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Rays of Light Bible Lessons by Keith Holder


Luke 11:45-48 Then answered one of the lawyers, and said unto Him, Master, thus saying thou reproachest us also. And He said, Woe unto you also, ye lawyers, for ye lade men with burdens grievous to be borne, and ye yourselves touch not the burdens with one of your fingers. Woe unto you, for ye build the sepulchers of the prophets, and your fathers killed them. Truly ye bear witness that ye allow the deeds of your fathers: for they indeed killed them, and ye build their sepulchers.

The occupation of lawyer is mentioned only in the New Testament. The "Law" of the Jewish people was contained in the first five books of the Old Testament. With intense study of these books, qualified Jews became lawyers that were given authority by the Sanhedrin, the Jewish leaders, to interpret and explain the Mosaic Law for the Jewish people. In doing so, they expanded the law, according to the tradition of the elders, with volumes of commentaries that were made just as binding as the actual writings of Moses. With their knowledge of the Old Testament, they not only held the title of "Lawyers," but also they became "Teachers" of the Law of Moses, and even acted as court judges, in cases where this expanded Jewish law had been rejected, disregarded, and violated. These "Lawyers" were generally referred to as "Scribes." A good example of a member of the Jewish legal profession was a Pharisee, named Gamaliel, a doctor of the law (Acts 5:34), who taught Paul (Acts 22:3), and gave legal advice to the Sanhedrin (see Acts 5:34 ff).

Prior to the lesson text, Jesus had severely admonished the Pharisees, and in some cases the scribes were included with them. This being the case, it seems that, in verse 45, one of the lawyers asked Jesus if His reproach, or accusation, of the Pharisees also applied to them. The manner in which the question was asked, it seems that the lawyer felt guilt for the same things for which Jesus condemned the Pharisees. Although lawyers were held in high esteem among the Jewish people, Jesus denounced them for sins that seemed to be overlooked by themselves and by other Jewish leaders. He gave them this scathing admonition: ye lade men with burdens grievous to be borne, and ye yourselves touch not the burdens with one of your fingers. Later Jesus repeated this reprimand practically word for word in Matthew 23:4.

It is evident that the Jewish leaders, primarily of the sect of the Pharisees and the lawyers (scribes), required the Jewish people to rigorously comply with and obey the complete Mosaic Law, as well as the customs of the elders, which interpreted that law and made it more stringent and difficult to follow. Bible scholars agree that these rigid customs and ceremonies became burdens grievous to be borne, and were almost impossible for the average Jew to obey. These laws were too numerous, too expensive, to laborious, and required too much time to completely comply with that which was required by the spiritual leaders of the Jews. Not only were the Jewish people grieved with these spiritual burdens, but also there was no compassion demonstrated by these leaders to ease the hardships they imposed by these rigorous laws.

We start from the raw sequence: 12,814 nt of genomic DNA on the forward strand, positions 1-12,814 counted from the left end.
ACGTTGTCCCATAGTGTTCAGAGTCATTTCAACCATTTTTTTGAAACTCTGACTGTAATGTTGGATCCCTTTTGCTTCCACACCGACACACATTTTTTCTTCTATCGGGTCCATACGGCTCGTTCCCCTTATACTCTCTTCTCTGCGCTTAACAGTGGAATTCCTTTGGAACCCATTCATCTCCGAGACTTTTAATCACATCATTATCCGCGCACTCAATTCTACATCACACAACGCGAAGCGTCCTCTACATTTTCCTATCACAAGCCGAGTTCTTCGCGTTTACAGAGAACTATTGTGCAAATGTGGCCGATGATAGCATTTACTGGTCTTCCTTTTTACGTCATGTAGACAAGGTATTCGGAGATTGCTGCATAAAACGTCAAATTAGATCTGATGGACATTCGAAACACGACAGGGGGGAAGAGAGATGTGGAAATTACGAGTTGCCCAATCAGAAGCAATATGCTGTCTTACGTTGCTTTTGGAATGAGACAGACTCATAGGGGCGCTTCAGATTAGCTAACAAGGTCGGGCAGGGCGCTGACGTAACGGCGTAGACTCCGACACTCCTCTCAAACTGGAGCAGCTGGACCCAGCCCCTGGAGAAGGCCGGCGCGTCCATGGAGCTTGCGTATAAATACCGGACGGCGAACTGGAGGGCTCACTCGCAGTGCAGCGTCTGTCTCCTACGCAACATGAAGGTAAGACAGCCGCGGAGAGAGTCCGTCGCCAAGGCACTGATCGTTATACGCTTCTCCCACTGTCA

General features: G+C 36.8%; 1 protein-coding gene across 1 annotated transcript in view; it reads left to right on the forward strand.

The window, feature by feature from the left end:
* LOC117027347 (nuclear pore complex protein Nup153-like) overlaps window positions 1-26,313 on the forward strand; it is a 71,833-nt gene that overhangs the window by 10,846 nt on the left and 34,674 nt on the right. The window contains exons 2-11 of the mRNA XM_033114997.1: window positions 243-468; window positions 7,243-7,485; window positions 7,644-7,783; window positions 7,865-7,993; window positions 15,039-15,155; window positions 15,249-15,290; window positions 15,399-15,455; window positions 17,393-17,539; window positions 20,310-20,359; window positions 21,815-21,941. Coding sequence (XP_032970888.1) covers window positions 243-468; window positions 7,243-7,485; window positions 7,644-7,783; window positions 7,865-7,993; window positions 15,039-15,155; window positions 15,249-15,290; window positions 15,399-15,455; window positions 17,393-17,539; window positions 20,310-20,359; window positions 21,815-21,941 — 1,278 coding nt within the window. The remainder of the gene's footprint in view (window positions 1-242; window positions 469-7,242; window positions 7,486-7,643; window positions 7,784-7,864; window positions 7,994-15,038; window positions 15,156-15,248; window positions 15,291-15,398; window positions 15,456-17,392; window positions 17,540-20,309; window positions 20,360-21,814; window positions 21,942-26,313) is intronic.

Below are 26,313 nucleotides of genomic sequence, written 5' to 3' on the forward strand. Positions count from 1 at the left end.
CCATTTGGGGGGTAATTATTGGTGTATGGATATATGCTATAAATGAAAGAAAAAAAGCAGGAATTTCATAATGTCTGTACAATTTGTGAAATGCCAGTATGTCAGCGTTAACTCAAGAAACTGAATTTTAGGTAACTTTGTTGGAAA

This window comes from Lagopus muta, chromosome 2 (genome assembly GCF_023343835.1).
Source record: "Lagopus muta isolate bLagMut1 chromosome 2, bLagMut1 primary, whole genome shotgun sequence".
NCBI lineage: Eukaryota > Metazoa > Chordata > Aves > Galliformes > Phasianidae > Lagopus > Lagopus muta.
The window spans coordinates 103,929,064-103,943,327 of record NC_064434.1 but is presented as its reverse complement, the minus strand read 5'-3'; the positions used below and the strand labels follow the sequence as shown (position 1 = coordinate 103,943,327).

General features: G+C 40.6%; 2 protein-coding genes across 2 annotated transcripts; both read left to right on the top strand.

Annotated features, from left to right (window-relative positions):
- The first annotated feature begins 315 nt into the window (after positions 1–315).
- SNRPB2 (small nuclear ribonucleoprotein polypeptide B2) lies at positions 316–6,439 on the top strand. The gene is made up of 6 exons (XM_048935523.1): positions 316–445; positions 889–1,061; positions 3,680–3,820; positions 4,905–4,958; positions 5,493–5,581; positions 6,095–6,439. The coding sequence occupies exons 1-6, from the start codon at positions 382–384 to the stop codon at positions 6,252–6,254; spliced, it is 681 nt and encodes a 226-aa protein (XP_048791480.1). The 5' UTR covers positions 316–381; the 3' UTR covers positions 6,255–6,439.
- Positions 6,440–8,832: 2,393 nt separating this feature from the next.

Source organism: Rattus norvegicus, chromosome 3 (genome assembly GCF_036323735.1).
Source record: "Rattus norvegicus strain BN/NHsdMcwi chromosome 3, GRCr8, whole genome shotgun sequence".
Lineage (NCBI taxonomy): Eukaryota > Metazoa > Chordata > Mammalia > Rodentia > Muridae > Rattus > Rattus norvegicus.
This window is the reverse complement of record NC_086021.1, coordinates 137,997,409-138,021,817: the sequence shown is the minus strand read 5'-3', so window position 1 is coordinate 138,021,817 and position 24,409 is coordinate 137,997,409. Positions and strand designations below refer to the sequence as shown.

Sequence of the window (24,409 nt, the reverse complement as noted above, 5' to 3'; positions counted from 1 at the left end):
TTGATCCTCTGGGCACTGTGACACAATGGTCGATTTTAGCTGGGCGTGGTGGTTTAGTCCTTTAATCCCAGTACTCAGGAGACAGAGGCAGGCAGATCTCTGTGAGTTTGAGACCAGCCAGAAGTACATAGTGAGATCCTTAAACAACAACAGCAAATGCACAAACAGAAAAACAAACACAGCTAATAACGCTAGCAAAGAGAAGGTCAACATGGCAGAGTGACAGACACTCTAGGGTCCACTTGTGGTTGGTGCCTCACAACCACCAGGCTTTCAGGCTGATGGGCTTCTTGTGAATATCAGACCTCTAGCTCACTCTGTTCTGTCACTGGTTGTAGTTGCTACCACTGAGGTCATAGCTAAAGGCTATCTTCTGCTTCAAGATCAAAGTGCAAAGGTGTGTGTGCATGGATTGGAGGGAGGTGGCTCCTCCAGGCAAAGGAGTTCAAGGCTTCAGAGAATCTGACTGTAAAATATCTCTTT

Condemning these lawyers further, Jesus makes this accusation: ye build the sepulchers of the prophets, and your fathers killed them. With similar wording, this passage was duplicated in Matthew 23:29ff. Very few prophets of old were held in high esteem by the Jewish people, and they were especially hated by most of the kings and their families, who reigned over them. Yet with the passing of time, these same prophets that had been persecuted and slain by their fellow Jews, became men of praise and adoration by later generations. In grateful memory of their lives on earth, the Jewish people erected sepulchers, which memorialized these same prophets that their forefathers had, in some instances, murdered. We are told that during the days of Jesus' life on earth, that memorial tombs were erected, whitened, and decorated by the Jewish people in loving remembrance of the prophets Isaiah, Jeremiah, and Zacharias, whom ye slew between the temple and the altar (See Matt. 23:35).

The irony of these passages show that the current reverence for the prophets of God only applied to those of past generations. God's prophets/messengers during the present time were John the Baptist and Jesus, the Son of God, the promised Messiah, and, later the apostles of Christ. Although praise was given to prophets of old, yet Christ, Jesus, Himself, and His apostles were destined to be persecuted, ridiculed, and slain by the current generation of Jews. Jesus sought to save them, but they would not hear!